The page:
The science of bath salts

A primer on a bizarre new drug

Suzanne Erb
Bath salts.

The designer drugs called "bath salts" derive their name from the innocuous products that they are often marketed as.

In the wake of sensationalized media reports over the past year, the term “bath salts” has taken on a whole new meaning. Originally used to refer to bath-enhancing water-soluble products, the term now applies as well to a category of substances with potent psychogenic and hallucinogenic effects that would characterize them as anything but harmless.

These redefined bath salts belong to a family of designer drugs whose key ingredient is typically one of the synthetic cathinones, most commonly mephedrone, methylone or 3,4-methylenedioxypyrovalerone (MDPV). Cathinone is found naturally in the leaves of the Catha edulis—commonly known as khat—a flowering shrub indigenous to East Africa and the Middle East. Khat’s psychogenic effects, achieved by chewing the plant’s leaves and twigs, are reportedly similar to the effects of exposure to amphetamine or cocaine.

Synthetic cathinones were first produced in the late 1920s, and MDPV was patented by the German pharmaceutical company Boeringer Ingelheim in 1969 but, not surprisingly, never marketed. In fact, MDPV faded into obscurity until the late 1990s, when a recipe for producing it and descriptions of its powerful effects were published on The Hive, a recreational-drug-use website that was later taken down, in 2004.

In the ensuing years, the use of bath salts increased dramatically, but their widespread popularity among club goers in Europe and elsewhere emerged only in the mid-2000s. Today, synthetic cathinones are manufactured primarily in Asia and Europe, and importation laws are skirted because the drugs are marketed as innocuous products and labelled as, well, “bath salts” with names like Vanilla Sky and White Dove, or even packaged as “plant food.”

The main pharmacological effect of synthetic cathinones is an increase in dopamine, serotonin and norepinephrine levels in the brain. The fact that they have such potent effects on the dopamine system is especially concerning, given that this is the brain’s primary reward system and is most directly associated with the addictive potential of drugs.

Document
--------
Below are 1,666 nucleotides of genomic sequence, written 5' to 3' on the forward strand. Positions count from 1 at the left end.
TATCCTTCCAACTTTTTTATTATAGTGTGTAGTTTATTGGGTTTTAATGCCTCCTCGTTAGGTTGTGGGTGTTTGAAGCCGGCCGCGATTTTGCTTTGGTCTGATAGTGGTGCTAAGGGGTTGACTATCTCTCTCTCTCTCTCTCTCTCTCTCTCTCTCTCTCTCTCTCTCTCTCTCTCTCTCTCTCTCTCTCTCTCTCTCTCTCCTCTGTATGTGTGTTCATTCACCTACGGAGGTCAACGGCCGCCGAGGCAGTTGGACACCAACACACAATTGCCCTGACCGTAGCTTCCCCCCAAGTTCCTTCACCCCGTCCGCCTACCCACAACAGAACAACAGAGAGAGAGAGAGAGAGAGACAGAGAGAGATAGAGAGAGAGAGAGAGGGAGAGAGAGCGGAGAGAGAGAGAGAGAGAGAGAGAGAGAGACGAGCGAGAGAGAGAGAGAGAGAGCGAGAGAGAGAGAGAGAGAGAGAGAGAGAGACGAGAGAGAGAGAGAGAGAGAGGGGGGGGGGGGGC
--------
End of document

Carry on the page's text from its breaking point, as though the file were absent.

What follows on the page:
Bath salts users typically report experiencing intense euphoria, heightened alertness, energy, talkativeness and increased sexual arousal. Other symptoms include hypertension, tachycardia (fast or irregular heart rate), hyperthermia (elevated body temperature) and generalized anxiety and restlessness. Users who snort bath salts have also described much more extreme and bizarre behaviours, such as severe aggression, wild displays of phenomenal physical strength, self-mutilation, suicidal thoughts or attempts, and persistent paranoid psychosis—symptoms that have dominated recent news headlines around the world.

The rise in cathinone usage has pushed law enforcement agencies as well as medical and other regulatory bodies to take action. In 2008 Israel became the first country to ban MDPV and several European nations soon followed suit. In Canada and the U.S., however, although the current legal status of synthetic cathinones varies considerably by substance and jurisdiction, the drugs continue to be available on the Internet and in drug-paraphernalia retail outlets, where they are described as “legal highs.” Legislation is currently being drafted to ban these substances here.

Because of the potentially life-threatening effects of this drug family, there is an urgent need to characterize their pharmacological profile and medical toxicology. Alerts about the potential dangers of bath salts to public health—along with commitments to monitor the extent, pharmacology and consequences of their use—have been issued by several Canadian and U.S. organizations that influence policy on issues related to substance dependence.

As interest in these drugs has been relatively recent, very little is known about their long-term effects, and there has been no focused research effort to study their abuse potential or to characterize a withdrawal syndrome. Nevertheless, there are several early and compelling indicators that justify the need for systematic research in this area. First, like other drugs with high abuse liability, synthetic cathinones activate the dopamine reward pathway in a very potent way; at least one of these substances, mephedrone, has already been found to be readily self-administered by rats (propensity for drug self-administration in rats is highly predictive of a drug’s abuse potential in humans). Users have also described strong cravings to repeat or increase doses of the drug and to prolong its effects over sessions that reportedly last from several hours to several days. This pattern of drug administration is remarkably similar to the binge pattern that characterizes amphetamine and cocaine dependence.

Fortunately, with the increased popularity and media attention surrounding these drugs, basic research has been bolstered, with 80 percent of all existing studies on the major synthetic cathinones found in bath salts published in the last two years. Hopefully this surge in research foreshadows a concentrated effort to systematically study and characterize their abuse potential. Such data will be vital in addressing the current—and future—public health problems posed by this worrisome new wave of drugs.

Suzanne Erb is an associate professor of psychology at UTSC.